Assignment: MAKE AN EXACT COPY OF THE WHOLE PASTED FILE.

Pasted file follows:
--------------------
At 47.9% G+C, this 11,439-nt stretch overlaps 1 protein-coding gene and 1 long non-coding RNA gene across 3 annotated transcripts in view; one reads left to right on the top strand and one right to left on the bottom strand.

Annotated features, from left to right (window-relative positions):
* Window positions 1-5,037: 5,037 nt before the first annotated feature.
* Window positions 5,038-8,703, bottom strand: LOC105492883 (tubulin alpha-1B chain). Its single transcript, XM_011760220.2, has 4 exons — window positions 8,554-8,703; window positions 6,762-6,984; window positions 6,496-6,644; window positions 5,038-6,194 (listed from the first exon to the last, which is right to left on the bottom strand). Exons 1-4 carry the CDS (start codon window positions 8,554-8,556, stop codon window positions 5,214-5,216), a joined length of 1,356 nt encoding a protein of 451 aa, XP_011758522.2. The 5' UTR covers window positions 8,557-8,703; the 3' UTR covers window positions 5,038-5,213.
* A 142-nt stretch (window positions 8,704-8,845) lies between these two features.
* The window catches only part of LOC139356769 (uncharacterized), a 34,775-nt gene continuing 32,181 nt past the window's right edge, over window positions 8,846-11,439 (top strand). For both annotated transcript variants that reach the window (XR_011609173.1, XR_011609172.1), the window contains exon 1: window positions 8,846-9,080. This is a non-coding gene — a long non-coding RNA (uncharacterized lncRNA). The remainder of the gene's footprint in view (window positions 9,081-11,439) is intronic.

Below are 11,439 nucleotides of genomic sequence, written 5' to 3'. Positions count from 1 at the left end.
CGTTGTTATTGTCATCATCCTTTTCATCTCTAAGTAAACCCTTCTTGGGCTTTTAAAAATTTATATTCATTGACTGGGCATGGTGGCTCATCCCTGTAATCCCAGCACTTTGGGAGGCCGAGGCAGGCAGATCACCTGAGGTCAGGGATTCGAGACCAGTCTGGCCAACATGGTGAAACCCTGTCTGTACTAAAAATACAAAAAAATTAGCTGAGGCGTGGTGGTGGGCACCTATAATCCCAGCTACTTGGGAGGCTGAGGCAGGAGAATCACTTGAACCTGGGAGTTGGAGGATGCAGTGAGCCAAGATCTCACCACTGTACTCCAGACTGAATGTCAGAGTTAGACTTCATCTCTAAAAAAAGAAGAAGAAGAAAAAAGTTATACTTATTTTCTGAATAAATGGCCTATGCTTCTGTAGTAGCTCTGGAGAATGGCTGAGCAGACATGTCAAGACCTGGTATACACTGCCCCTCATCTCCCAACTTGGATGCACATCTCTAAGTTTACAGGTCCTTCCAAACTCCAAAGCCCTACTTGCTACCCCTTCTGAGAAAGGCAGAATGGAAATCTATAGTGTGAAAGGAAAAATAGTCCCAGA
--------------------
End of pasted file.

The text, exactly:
At 47.9% G+C, this 11,439-nt stretch overlaps 1 protein-coding gene and 1 long non-coding RNA gene across 3 annotated transcripts in view; one reads left to right on the top strand and one right to left on the bottom strand.

Annotated features, from left to right (window-relative positions):
* Window positions 1-5,037: 5,037 nt before the first annotated feature.
* Window positions 5,038-8,703, bottom strand: LOC105492883 (tubulin alpha-1B chain). Its single transcript, XM_011760220.2, has 4 exons — window positions 8,554-8,703; window positions 6,762-6,984; window positions 6,496-6,644; window positions 5,038-6,194 (listed from the first exon to the last, which is right to left on the bottom strand). Exons 1-4 carry the CDS (start codon window positions 8,554-8,556, stop codon window positions 5,214-5,216), a joined length of 1,356 nt encoding a protein of 451 aa, XP_011758522.2. The 5' UTR covers window positions 8,557-8,703; the 3' UTR covers window positions 5,038-5,213.
* A 142-nt stretch (window positions 8,704-8,845) lies between these two features.
* The window catches only part of LOC139356769 (uncharacterized), a 34,775-nt gene continuing 32,181 nt past the window's right edge, over window positions 8,846-11,439 (top strand). For both annotated transcript variants that reach the window (XR_011609173.1, XR_011609172.1), the window contains exon 1: window positions 8,846-9,080. This is a non-coding gene — a long non-coding RNA (uncharacterized lncRNA). The remainder of the gene's footprint in view (window positions 9,081-11,439) is intronic.

Below are 11,439 nucleotides of genomic sequence, written 5' to 3'. Positions count from 1 at the left end.
CGTTGTTATTGTCATCATCCTTTTCATCTCTAAGTAAACCCTTCTTGGGCTTTTAAAAATTTATATTCATTGACTGGGCATGGTGGCTCATCCCTGTAATCCCAGCACTTTGGGAGGCCGAGGCAGGCAGATCACCTGAGGTCAGGGATTCGAGACCAGTCTGGCCAACATGGTGAAACCCTGTCTGTACTAAAAATACAAAAAAATTAGCTGAGGCGTGGTGGTGGGCACCTATAATCCCAGCTACTTGGGAGGCTGAGGCAGGAGAATCACTTGAACCTGGGAGTTGGAGGATGCAGTGAGCCAAGATCTCACCACTGTACTCCAGACTGAATGTCAGAGTTAGACTTCATCTCTAAAAAAAGAAGAAGAAGAAAAAAGTTATACTTATTTTCTGAATAAATGGCCTATGCTTCTGTAGTAGCTCTGGAGAATGGCTGAGCAGACATGTCAAGACCTGGTATACACTGCCCCTCATCTCCCAACTTGGATGCACATCTCTAAGTTTACAGGTCCTTCCAAACTCCAAAGCCCTACTTGCTACCCCTTCTGAGAAAGGCAGAATGGAAATCTATAGTGTGAAAGGAAAAATAGTCCCAGA